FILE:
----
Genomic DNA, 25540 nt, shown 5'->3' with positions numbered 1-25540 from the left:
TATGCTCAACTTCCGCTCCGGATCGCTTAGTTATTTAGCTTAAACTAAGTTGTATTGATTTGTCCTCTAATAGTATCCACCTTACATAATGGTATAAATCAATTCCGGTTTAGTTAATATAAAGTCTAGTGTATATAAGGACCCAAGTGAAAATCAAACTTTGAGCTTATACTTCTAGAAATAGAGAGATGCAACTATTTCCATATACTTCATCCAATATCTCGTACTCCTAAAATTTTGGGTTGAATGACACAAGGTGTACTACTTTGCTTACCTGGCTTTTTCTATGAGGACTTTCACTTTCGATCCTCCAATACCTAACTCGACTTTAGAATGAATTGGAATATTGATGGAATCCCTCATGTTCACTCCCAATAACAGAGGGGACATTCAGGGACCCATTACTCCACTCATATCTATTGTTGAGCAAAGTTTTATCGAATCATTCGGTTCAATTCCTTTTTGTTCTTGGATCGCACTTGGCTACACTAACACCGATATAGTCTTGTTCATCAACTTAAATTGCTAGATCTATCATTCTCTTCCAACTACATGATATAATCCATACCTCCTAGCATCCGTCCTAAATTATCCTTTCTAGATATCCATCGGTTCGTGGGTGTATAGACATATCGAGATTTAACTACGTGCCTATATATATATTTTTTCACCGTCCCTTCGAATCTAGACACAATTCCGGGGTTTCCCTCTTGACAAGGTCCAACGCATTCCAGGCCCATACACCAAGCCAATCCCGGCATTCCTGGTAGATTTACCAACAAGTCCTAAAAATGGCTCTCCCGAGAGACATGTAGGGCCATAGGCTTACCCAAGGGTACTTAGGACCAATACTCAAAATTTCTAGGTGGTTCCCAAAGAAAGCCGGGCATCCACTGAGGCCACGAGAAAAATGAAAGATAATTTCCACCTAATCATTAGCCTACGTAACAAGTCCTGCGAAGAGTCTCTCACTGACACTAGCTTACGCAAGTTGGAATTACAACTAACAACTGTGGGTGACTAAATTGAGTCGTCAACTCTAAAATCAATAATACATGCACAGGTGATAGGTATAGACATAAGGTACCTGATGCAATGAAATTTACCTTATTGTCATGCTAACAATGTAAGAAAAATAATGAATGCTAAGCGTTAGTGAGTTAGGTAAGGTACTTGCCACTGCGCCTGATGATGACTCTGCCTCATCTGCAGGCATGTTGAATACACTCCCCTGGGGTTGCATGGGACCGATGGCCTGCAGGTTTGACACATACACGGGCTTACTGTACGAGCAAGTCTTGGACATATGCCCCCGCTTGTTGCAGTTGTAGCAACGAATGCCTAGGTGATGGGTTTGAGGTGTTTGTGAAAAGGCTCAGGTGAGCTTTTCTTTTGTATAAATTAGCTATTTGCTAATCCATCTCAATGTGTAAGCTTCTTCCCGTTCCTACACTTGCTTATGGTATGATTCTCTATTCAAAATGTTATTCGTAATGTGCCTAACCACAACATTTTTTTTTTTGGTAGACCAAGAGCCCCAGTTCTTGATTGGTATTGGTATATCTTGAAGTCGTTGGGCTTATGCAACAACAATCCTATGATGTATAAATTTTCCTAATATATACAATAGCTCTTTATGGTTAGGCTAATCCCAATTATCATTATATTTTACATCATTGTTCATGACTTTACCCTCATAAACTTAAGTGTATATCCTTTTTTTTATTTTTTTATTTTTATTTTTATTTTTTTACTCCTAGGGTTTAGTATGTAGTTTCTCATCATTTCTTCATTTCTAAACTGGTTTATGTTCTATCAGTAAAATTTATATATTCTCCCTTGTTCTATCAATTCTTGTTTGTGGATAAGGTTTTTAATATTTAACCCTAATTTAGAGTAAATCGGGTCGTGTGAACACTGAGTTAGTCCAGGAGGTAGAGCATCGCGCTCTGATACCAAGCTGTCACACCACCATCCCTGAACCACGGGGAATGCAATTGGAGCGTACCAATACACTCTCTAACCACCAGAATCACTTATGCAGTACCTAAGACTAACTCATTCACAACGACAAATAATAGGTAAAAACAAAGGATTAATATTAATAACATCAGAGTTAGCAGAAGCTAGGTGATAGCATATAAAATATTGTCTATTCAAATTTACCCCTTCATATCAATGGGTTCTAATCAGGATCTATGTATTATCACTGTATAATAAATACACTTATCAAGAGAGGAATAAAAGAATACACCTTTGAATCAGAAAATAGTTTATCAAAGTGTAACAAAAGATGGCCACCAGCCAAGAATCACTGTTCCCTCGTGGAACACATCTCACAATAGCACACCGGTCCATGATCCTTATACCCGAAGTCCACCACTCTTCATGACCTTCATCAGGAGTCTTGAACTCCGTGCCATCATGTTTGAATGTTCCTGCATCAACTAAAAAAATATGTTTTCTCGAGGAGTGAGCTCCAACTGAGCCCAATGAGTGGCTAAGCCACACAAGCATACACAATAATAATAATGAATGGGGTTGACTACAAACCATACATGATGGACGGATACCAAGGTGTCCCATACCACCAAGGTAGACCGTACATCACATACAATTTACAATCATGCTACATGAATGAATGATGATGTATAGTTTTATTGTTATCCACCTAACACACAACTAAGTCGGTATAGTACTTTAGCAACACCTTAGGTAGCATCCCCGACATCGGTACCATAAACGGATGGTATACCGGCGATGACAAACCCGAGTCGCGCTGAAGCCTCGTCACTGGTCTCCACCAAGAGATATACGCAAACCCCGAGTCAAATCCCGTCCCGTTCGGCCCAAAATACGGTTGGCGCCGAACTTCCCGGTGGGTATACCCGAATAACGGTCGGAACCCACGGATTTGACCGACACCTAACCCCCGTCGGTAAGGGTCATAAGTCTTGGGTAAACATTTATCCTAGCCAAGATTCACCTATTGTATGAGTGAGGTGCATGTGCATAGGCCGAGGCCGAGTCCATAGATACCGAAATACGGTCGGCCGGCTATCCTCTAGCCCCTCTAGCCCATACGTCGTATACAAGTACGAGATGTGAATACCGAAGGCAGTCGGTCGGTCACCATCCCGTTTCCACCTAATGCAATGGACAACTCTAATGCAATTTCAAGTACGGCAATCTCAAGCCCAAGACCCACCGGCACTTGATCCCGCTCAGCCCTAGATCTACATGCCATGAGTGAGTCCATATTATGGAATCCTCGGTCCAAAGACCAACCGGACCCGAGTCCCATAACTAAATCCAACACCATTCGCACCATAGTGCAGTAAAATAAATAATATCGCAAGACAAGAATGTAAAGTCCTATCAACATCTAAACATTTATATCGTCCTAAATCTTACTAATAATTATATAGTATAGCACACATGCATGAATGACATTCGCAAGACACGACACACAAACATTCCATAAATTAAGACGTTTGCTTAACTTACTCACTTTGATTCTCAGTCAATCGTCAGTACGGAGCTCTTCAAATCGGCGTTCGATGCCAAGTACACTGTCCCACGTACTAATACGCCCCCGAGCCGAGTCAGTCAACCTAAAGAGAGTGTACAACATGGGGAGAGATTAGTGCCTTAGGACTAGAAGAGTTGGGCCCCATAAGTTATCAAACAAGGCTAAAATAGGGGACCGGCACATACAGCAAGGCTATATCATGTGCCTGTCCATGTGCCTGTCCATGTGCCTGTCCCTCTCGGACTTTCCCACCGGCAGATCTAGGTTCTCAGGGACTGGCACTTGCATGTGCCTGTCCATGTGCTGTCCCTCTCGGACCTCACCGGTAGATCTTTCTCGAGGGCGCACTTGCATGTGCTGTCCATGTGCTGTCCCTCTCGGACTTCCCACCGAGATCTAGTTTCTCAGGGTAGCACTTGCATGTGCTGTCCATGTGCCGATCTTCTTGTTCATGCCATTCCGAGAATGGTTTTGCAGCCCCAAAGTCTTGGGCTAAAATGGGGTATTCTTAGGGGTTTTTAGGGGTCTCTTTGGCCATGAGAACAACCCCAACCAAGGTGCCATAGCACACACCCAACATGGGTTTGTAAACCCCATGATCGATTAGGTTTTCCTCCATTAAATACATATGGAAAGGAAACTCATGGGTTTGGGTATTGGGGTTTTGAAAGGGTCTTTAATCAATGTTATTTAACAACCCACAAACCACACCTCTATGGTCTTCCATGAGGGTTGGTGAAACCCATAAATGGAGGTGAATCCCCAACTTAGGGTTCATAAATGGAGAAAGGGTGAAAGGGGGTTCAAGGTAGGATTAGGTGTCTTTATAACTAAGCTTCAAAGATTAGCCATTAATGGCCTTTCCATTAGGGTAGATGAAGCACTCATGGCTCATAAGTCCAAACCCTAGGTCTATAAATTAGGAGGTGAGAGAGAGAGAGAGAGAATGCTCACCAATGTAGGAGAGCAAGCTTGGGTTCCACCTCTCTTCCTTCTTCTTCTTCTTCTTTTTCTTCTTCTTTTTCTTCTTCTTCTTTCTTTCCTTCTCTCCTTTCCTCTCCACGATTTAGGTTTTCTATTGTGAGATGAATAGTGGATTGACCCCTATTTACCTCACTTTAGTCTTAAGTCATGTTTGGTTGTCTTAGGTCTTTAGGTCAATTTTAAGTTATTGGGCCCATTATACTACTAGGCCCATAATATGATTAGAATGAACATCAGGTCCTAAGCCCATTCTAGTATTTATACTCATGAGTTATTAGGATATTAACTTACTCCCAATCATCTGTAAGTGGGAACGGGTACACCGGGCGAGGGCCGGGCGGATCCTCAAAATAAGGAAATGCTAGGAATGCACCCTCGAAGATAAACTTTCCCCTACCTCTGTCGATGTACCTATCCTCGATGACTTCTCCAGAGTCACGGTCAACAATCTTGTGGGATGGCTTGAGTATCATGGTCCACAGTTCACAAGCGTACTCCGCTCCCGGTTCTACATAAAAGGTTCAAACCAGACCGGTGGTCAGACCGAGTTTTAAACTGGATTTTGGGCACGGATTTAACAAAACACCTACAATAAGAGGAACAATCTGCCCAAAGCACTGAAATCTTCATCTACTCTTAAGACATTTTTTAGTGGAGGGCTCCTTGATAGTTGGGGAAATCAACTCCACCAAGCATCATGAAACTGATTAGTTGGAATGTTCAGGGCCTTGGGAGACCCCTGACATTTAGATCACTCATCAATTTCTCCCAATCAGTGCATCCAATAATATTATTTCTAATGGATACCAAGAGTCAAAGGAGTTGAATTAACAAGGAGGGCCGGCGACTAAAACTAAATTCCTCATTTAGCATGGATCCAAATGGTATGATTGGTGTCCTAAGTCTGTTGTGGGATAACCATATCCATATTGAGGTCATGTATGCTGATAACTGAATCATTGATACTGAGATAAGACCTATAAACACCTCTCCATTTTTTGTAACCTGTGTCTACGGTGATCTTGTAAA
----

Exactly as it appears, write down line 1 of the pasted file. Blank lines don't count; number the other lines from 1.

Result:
Genomic DNA, 25540 nt, shown 5'->3' with positions numbered 1-25540 from the left: